• I’ve just posted a link to this blog post of yours, on that LJ community. In case you’re wondering: my ‘fearsome’ disability is multiple sclerosis. It’s no secret on WP but I choose to blog on this site about other scientific topics – for me, this is a place to escape. It’s also a place to show, and enjoy, how much I have to offer. Stephen Hawking is my role model.

        What’s your academic discipline? What’s your disability?

      • I guessed you had MS – have a colleague with same and it’s pretty rough. I have severe depression/anxiety & cyclothymia; my discipline is environmental science/hydroecology. My role model is Barbara Kingsolver, who has used her PhD in biology to write about the natural world and bring it alive for readers.

      • How did you guess? I keep it no secret but it intrigues me when people guess. I’m sorry to learn of your mental illness which must be quite vile, from what I’ve heard. Hadn’t heard of Barbara Kingsolver before but a little goofling leads me to think that I’d like her work.

        Your blog post here is getting a lot of responses over on LJ.

  2. Friend and colleague had what was then called chronic fatigue syndrome and really couldn’t work properly for over a year – and this during his PhD. But he recovered slowly though still tends to go down in a screaming heap with colds, flu, etc. He’s now an academic and doing fine.

    • Always good to hear how people have managed to continue the academic path despite illness. I imagine it also depends on colleagues & departmental/university support & understanding. I had a prof with CFS and the whispers about her around the dept were somewhat malicious. I don’t think she ended up coming back.

  3. Thanks for this. This really rang true to my life – I’m not in academia, and in fact, could not go on with my PhD, because I knew that my disability-related issues would prevent me ever getting a job in the area.

    I would love to see academia more disability-friendly, but from watching my sister’s life (as a senior academic) I can’t honestly say that I’ve done the wrong thing by giving up on academia and moved sideways into other forms of writing. Because I’m never likely to be able to work more than part-time, I am, quite simply, viewed as unemployable by the academic world.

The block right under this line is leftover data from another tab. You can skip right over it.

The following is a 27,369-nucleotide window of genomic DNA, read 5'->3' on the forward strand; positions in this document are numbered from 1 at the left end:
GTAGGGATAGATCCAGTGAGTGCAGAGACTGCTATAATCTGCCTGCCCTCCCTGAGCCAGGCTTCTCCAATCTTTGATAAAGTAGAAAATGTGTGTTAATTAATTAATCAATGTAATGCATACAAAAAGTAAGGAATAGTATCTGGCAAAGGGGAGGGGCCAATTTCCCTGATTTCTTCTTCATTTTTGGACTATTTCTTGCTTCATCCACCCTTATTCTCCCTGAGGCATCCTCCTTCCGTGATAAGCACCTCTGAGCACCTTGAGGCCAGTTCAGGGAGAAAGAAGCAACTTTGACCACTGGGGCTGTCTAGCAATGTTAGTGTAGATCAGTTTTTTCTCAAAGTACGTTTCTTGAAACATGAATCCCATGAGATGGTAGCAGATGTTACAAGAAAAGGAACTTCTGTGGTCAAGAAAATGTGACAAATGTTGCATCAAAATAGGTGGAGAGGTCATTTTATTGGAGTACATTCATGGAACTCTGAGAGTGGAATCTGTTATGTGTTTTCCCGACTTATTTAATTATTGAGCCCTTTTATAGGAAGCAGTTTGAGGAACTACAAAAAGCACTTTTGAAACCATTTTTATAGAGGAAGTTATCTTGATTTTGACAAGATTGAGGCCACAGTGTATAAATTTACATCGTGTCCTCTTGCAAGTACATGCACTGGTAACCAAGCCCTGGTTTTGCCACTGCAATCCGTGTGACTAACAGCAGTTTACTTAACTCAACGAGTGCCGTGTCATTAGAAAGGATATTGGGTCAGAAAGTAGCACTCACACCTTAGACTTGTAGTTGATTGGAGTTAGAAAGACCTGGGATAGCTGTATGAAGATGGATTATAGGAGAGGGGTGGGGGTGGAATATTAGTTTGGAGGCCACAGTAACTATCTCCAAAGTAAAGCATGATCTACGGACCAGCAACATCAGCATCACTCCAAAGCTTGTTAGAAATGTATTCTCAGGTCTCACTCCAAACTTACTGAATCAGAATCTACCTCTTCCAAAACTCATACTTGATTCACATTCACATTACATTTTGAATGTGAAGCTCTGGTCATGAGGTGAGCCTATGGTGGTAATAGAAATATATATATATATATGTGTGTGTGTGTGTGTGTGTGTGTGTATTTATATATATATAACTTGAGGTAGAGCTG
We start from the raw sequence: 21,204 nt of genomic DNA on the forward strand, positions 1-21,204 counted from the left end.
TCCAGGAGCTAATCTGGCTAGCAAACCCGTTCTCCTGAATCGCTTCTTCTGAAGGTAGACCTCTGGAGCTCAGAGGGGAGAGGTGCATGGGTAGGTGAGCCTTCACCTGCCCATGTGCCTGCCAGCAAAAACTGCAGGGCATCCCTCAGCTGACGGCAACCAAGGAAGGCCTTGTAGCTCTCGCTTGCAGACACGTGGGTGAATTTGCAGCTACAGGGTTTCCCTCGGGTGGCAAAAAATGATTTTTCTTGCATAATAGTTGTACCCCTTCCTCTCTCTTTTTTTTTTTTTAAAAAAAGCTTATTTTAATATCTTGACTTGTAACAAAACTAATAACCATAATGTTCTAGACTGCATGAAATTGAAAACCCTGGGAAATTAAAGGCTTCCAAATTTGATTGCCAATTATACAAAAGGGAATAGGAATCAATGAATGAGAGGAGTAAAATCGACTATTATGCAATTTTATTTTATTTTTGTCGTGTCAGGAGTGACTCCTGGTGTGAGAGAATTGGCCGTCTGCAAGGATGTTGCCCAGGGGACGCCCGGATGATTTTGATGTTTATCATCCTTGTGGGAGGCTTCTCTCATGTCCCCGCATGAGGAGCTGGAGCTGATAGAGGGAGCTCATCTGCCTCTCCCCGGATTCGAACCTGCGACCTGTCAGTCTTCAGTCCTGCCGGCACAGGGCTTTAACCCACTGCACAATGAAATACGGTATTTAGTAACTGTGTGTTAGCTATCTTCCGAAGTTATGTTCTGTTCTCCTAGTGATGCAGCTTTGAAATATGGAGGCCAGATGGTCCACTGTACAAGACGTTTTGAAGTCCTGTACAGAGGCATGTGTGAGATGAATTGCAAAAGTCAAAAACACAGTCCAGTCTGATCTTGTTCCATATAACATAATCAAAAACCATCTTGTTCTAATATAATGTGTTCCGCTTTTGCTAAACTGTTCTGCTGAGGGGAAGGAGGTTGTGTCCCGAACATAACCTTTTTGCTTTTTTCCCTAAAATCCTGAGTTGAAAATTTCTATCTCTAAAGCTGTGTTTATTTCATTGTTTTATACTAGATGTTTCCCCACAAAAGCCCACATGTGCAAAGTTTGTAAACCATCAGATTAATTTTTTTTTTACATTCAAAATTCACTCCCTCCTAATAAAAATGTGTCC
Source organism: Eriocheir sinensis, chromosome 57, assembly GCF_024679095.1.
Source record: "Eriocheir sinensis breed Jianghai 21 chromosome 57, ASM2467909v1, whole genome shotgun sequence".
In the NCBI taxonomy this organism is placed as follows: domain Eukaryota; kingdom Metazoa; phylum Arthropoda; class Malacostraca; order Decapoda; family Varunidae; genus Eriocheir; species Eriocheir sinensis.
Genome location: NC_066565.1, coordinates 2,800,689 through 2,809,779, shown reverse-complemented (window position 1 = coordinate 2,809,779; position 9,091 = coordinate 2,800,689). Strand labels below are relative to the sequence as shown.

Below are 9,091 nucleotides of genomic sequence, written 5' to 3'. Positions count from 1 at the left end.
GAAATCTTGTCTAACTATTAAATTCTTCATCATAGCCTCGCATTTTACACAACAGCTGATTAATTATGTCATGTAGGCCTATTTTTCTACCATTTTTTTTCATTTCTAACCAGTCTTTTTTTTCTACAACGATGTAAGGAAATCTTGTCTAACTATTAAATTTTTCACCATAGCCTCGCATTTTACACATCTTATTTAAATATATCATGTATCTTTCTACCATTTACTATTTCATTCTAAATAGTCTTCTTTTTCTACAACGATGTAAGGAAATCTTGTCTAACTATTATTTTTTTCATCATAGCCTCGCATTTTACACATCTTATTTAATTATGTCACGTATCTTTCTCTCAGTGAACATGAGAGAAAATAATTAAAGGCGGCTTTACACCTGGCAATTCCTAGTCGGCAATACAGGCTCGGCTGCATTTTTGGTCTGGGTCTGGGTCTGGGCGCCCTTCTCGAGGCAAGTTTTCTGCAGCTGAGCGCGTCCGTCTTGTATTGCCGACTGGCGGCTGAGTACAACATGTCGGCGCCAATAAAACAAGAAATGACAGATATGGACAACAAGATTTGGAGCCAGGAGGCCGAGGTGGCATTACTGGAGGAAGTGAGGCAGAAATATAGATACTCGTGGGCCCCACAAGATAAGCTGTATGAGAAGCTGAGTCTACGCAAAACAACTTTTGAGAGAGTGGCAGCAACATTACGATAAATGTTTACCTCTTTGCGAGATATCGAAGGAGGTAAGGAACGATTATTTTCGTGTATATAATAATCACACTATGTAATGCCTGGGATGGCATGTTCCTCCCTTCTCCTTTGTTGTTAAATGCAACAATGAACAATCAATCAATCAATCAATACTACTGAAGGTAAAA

4. Great post! I teach and manage in the FE sector but luckily have the choice not to disclose my health issues which are mostly not visible. I find that flexibility and pacing are the key and I keep my teaching load fairly light because, though I run on adrenaline whilst standing up in front of a class or conference, the resulting crash into fatigue can be pretty severe. I’m also currently updating my CV by undertaking some CPD courses; Employer sponsored and, since my employer doesn’t know my health status, neither do my tutors hence no ” reasonable adjustments” . I’ve had to pace and, to be honest, tell the odd fib, but I’m enjoying being a learner again.

    Oddly enough in my day job I’m responsible for organising learner support and delivering the in house training on E&D and differentiation so, although I am not open about my own situation, I do bring a little, just a little, insight to the role.

    • Thanks for reading and taking the time to leave a comment.

      I hear you about the adrenaline – I taught a 3h night class and was still drained the next day…

      It’s a tough call to decide what is appropriate and what you *want* to share, versus what you *have* to share.

  5. Pingback: Knowing when to stop | Tenure, She Wrote